Business has always been in Son Vo's blood. His mother ran a restaurant in their native Vietnam and runs a nail salon today. His sister runs an eyelash salon.
But Vo lacked the ability to sit still in a classroom to learn business by the book. He tried taking business courses after a few years in the U.S. Army.
“I'm not good with books, to tell you the truth,” Vo said. “It helps to know your weaknesses.”
Vo decided he'd simply go for it and opened his own restaurant.
Along with a few business partners, he opened the restaurant Kaizan Sushi Bar & Grill in Sturbridge in 2007. He later opened Pho Sure in Shrewsbury in 2014 – but not without doing some homework first.
Vo trained with a chef friend to learn sushi and practiced all the time at home. He knew making a good pho dish – a Vietnamese noodle soup – in his kitchen was one thing, but scaling it up and being able to make it taste just as good each day at a restaurant was another. After testing his cooking at an Asian market – with plenty of trial and error – he knew he had the right plan.
It took a few months to get just right, but Vo is glad for the time when it seemed like he couldn't quite figure out how to make good pho in bigger quantities.
“If I opened [without the trial period], I'd be out of business right away,” Vo said.
The first year at Pho Sure was still tough, requiring practically an around-the-clock dedication.
“You eat, sleep and think about what you're going to do the next day for your business,” said Vo, a father of three young boys.
The hard work has paid off. Both restaurants have been a success and a third restaurant, called Chashu Ramen+Izakaya, is planned for Franklin Street in Downtown Worcester.
“In the restaurant industry, an owner who is always around tends to have a more successful business,” said AiVi Nguyen, a partner at Worcester law firm Bowditch & Dewey, who nominated Vo for Small Business Leader of the Year. “Son's dedication to his craft means you can always find him working.”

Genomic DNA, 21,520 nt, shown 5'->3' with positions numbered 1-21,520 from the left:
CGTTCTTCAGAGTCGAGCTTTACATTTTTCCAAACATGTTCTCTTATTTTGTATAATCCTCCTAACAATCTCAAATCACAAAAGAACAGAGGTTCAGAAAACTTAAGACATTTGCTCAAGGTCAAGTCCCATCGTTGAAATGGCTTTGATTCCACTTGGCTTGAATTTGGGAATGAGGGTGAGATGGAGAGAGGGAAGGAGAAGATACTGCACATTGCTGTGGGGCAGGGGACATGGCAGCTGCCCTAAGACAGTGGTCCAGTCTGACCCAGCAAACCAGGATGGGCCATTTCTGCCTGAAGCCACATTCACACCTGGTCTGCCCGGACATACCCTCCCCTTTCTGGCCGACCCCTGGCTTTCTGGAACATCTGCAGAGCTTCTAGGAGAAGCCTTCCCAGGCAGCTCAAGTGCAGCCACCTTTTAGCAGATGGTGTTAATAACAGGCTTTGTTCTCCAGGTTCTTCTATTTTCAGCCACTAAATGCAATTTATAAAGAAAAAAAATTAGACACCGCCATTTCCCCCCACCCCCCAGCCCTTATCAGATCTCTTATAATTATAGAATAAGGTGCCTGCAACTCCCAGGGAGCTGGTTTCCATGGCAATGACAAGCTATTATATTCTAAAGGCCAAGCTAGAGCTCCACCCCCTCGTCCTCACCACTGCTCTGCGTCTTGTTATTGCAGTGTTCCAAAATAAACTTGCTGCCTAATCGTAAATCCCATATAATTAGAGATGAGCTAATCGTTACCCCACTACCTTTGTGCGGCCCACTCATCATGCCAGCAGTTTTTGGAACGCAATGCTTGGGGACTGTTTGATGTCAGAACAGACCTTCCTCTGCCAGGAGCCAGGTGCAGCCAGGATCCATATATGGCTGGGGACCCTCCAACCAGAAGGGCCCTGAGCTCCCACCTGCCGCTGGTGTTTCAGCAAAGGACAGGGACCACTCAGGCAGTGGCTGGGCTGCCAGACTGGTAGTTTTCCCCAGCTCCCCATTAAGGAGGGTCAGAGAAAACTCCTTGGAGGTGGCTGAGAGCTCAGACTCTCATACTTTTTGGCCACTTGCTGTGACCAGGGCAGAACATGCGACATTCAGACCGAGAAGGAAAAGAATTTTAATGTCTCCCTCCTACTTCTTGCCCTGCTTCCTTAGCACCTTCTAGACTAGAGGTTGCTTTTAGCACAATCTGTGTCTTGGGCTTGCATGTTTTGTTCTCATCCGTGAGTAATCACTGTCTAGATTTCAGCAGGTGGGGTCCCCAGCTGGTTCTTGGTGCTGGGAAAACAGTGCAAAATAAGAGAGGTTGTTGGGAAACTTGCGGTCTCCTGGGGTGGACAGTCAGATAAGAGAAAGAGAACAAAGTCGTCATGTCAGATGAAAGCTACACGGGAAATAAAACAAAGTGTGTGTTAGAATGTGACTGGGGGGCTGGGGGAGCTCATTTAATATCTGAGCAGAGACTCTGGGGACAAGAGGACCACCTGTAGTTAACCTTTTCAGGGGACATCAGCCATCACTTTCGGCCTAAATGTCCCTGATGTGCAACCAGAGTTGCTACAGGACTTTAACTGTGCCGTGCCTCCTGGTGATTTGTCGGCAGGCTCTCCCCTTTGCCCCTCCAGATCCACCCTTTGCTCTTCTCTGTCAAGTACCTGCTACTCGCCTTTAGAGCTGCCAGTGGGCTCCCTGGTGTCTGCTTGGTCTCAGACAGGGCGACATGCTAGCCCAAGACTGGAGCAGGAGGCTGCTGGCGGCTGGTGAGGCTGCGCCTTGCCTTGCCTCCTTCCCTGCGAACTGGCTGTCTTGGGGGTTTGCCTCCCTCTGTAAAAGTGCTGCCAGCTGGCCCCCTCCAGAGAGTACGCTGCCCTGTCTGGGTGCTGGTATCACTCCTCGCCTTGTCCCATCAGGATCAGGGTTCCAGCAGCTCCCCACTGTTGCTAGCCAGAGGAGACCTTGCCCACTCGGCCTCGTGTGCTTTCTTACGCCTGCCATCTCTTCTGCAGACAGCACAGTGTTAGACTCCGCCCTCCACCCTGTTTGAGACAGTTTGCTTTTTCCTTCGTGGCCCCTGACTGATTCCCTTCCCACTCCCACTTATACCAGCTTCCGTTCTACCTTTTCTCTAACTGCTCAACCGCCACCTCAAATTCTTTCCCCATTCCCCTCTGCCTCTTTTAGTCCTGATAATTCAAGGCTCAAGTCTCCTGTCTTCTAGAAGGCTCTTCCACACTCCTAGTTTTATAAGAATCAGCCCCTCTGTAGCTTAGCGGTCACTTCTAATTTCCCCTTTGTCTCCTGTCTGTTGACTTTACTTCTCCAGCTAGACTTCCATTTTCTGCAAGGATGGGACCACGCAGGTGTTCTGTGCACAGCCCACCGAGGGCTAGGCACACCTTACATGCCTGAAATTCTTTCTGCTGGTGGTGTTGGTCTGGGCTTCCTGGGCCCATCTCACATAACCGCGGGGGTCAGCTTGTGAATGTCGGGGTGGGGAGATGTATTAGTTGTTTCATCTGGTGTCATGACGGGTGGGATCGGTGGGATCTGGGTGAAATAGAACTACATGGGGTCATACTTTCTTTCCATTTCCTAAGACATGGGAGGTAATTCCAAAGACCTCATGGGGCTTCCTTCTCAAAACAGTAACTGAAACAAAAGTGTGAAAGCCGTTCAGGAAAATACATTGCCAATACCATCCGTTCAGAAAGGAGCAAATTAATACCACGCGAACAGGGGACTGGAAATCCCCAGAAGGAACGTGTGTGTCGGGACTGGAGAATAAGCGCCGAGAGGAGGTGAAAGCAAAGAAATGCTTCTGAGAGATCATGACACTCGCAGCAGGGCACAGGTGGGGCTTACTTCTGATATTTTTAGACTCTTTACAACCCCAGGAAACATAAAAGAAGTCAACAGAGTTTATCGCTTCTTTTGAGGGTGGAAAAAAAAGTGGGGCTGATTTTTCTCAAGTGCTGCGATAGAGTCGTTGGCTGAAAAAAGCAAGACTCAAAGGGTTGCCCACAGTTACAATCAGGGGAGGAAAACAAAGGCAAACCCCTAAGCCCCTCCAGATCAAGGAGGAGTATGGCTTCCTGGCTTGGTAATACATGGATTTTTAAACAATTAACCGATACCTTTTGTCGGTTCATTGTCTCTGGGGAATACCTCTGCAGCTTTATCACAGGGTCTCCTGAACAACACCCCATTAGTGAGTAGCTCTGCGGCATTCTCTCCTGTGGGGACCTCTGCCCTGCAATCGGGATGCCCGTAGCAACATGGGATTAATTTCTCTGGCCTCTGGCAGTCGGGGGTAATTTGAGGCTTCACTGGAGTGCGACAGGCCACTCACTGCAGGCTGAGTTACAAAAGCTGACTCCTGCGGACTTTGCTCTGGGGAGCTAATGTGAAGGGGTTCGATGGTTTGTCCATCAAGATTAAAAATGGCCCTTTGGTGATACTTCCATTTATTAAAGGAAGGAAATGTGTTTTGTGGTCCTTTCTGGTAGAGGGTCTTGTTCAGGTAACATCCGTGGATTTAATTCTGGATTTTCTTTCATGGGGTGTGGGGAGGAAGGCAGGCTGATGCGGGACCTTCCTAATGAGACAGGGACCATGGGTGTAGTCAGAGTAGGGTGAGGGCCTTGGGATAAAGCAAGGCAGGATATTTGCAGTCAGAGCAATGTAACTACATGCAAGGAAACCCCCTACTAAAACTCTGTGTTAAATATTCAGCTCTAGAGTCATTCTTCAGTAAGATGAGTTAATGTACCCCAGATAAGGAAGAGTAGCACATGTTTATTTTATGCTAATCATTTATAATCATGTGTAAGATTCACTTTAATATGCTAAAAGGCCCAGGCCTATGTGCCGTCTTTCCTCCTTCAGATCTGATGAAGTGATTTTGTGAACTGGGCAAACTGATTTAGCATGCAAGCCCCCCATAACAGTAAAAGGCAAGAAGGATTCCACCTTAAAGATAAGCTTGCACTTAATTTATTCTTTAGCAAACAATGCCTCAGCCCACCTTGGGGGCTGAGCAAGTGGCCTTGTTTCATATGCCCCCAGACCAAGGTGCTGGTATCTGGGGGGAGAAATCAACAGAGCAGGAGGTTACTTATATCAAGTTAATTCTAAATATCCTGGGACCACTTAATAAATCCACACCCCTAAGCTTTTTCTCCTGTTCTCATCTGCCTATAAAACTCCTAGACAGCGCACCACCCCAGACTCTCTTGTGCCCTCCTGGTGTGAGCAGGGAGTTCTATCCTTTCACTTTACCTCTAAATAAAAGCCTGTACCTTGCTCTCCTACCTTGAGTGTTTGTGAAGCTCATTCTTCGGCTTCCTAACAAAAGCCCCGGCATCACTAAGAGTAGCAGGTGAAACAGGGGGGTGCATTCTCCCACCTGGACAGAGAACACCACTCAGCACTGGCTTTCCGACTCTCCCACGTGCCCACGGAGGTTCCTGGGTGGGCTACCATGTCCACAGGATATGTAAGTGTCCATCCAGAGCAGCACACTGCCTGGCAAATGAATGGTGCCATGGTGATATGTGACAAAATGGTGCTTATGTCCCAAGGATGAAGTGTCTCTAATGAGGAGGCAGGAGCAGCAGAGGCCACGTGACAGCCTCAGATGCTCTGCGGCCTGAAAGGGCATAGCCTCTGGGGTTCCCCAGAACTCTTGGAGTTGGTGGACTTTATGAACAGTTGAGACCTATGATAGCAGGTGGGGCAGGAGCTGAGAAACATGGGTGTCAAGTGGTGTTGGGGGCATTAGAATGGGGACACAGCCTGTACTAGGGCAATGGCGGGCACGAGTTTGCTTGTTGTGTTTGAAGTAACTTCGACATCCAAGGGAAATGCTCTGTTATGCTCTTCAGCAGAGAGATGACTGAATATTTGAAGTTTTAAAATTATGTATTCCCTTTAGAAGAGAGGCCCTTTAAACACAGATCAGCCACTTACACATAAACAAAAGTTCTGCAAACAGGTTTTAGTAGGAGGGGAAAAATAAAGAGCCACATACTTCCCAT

Customers can find Vo's passion about his food to have other benefits, too, Nguyen said.
“If you ever get Son talking about the food – at Kaizen, Pho Sure or the new Asian tapas spot going in downtown – you will learn more than you ever thought you could know about the ingredients, the cooking methods, and why he does it differently than everyone else,” she said. “It's refreshing to have someone so passionately talk about Asian cuisine and have that person actually be Asian.”
Catering to an Asian clientele can be difficult, Vo said, because many are very particular and passionate about dishes they'd eat back home. But he's proud to introduce pho and other Asian meals to a much broader audience.
Pho Sure serves everyone and anyone, he said. “You see everything.”
Vo's family moved from Vietnam when he was 13, and he attended South High Community School. He entered the U.S. Army unsure of where life would take him after graduation, and he tried a brief career in sales. He credits his time in the Army, where he was stationed near Seattle, as giving him discipline that would benefit his career.
“I don't settle for the minimum. I go until I stop,” Vo said, sitting at a table in Pho Sure while his staff moved around continuously behind him. “I knew if I could make it in the Army, I could do it here.”
Vo's sister, Nikki Vo, has joined him as manager at Pho Sure. She sees her brother's hard work, dedication and pride up close every day.
“If you're going to do it, do it well,” Nikki said. “We cook exactly the way we want to eat. We don't cut corners.”
Nikki Vo teases her brother's high energy and willingness to take on another restaurant.
“I think he actually likes the stress,” she said.
The upcoming Worcester restaurant is not finalized, but Vo's been slowly training a team to help open the restaurant, which he sees as a middle-to-upscale eatery able to find success in a neighborhood with a new range of dining options opening in the past year.
It's the biggest project he's been involved in, Vo said, a reason why he's been taking his time with the planned opening.
“The stakes are a little higher,” he said.